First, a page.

Studying Economics at UWS
I gave the talk below last Sunday at UWS’s Open Day, as an intoduction to economics for prospective university students. Preparing it made me reflect on the great good fortune I had to be appointed to UWS.
This might evoke a “Huh?” response from the usual suspects on such issues–why be pleased about being appointed to a second-rate University (and in an out-of-the-way place like Sydney to boot)? It’s because the Economics & Finance program at UWS has been almost unique amongst economics departments around the world in deliberately pursuing a “pluralist” approach to economics.
We decided a decade ago to teach a wide range of approaches to economics in the one department. So we have core subjects in Micro and Macro economics that teach the standard Neoclassical canon, subjects like Political Economy and my own major subject Behavioural Finance that provide a distinctly different analysis, the foundational subject History of Economic Thought (which I believe is vital for a proper understanding of economics today–and a major reason why so few economists really understand economic theory is that this subject has been abolished at almost all other universities around the world), and a range of subjects such as Government and the Economy where a non-standard approach is presented, along with conventional Neoclassical thought on the topic.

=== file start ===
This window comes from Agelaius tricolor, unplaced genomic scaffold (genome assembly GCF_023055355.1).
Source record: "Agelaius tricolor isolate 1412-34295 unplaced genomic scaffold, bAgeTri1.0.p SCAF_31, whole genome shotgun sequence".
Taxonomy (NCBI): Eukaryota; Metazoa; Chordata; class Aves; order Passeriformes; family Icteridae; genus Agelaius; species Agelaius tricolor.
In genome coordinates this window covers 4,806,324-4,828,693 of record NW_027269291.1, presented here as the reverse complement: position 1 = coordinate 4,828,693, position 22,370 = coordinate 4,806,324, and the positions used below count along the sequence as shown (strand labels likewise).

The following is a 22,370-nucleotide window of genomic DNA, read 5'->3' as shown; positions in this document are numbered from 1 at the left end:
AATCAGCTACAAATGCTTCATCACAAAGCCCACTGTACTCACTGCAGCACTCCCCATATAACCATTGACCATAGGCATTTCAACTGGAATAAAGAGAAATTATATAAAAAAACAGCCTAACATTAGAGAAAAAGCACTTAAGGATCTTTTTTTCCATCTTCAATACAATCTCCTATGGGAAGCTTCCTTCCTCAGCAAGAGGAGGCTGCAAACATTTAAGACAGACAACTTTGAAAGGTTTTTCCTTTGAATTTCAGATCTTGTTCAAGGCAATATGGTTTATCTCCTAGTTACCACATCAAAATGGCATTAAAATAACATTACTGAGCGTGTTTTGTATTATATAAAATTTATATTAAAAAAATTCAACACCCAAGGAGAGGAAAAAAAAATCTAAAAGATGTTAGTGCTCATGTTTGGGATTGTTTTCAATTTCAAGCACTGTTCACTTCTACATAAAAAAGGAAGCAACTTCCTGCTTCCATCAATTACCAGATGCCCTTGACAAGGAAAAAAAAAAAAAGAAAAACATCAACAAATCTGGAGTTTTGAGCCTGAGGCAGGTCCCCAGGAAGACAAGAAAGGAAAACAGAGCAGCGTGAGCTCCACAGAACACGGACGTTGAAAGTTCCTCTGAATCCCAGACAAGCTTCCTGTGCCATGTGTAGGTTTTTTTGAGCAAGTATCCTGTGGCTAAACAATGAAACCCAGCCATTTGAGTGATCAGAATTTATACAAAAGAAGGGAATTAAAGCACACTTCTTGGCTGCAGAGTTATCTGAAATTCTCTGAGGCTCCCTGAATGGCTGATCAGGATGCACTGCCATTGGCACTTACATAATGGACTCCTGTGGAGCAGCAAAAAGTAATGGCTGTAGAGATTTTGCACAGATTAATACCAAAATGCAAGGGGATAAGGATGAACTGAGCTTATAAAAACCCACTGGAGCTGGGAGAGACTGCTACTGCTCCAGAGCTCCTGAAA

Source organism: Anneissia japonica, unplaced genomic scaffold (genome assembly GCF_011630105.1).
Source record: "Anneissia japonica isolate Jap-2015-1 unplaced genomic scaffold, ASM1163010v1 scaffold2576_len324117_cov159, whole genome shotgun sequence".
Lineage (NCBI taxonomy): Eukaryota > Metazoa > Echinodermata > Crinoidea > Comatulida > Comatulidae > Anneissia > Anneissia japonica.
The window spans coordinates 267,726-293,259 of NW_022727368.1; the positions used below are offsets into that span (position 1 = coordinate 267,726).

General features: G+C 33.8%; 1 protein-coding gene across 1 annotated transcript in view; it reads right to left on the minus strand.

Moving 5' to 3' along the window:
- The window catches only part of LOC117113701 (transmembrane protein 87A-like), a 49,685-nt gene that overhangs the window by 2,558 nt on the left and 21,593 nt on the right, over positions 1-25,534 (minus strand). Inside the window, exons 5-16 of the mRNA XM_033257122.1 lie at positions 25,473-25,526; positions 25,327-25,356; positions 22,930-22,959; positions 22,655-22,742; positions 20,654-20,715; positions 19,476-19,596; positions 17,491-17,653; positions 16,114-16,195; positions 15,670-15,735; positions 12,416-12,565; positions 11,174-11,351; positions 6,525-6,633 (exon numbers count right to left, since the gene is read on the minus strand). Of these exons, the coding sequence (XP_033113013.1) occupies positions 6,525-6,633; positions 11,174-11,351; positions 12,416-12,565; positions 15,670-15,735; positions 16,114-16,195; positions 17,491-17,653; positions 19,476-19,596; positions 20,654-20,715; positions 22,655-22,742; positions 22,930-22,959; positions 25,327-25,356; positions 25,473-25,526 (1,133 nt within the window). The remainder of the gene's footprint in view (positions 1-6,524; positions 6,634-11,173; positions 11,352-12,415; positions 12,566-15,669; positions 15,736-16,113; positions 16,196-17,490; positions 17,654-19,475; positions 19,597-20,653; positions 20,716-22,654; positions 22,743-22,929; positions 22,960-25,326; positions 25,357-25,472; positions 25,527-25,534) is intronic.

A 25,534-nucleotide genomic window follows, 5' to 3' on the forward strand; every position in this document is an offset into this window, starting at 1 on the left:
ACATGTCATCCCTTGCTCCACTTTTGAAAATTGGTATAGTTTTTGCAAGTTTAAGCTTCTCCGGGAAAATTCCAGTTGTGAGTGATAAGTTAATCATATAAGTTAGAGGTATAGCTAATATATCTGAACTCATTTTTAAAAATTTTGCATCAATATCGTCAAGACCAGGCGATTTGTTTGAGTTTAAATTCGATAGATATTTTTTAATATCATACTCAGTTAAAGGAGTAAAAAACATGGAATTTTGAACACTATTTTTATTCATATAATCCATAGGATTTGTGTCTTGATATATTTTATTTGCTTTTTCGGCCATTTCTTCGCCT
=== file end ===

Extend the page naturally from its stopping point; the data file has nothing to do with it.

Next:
This could never have happened at an “Ivy League” University: the gatekeepers of the subject would have fought vigorously to undermine the program, which they would have seen as unprofessional–a topic covered at length in a (yes, I’m serious) Playboy article recently. That’s why places like UWS and the University of Missouri Kansas City (UMKC) are where non-Neoclassical work flourished over the last 20 years–the mainstream ignored us.
For me, it gave me an environment in which I could work on my dynamic approach to economics, and apply that knowledge in my lectures, with the backing of my Head of School. In other universities, I would not have had the opportunity. I doubt that I could have been as successful in developing my alternative approach if I hadn’t had four consecutive supportive Heads of School, and many colleagues who were also outside the mainstream themselves.
This is an important point here for students considering where they might study economics. Normally, the better the University, the better its academic programs will be. But in economics, often the better the University, the worse the economics program will be because it will teach Neoclassical economics to the exclusion of all other approaches.
Before the world hit the economic wall in 2007, only renegade economists like myself were aware of this, and students would happily sign up to “Ivy League” Universities in preference to out-of-the-way places like UWS and UMKC. Now that the global economy has fallen into the debt crisis that Hyman Minsky warned could happen in a deregulated economy, the gamble that our Departments took to not follow the beaten path is paying dividends–both to the academics and their students. You’ll get a broader, better education off the beaten track than you’ll get on it–and your instructors will include people like me who saw the financial crisis coming.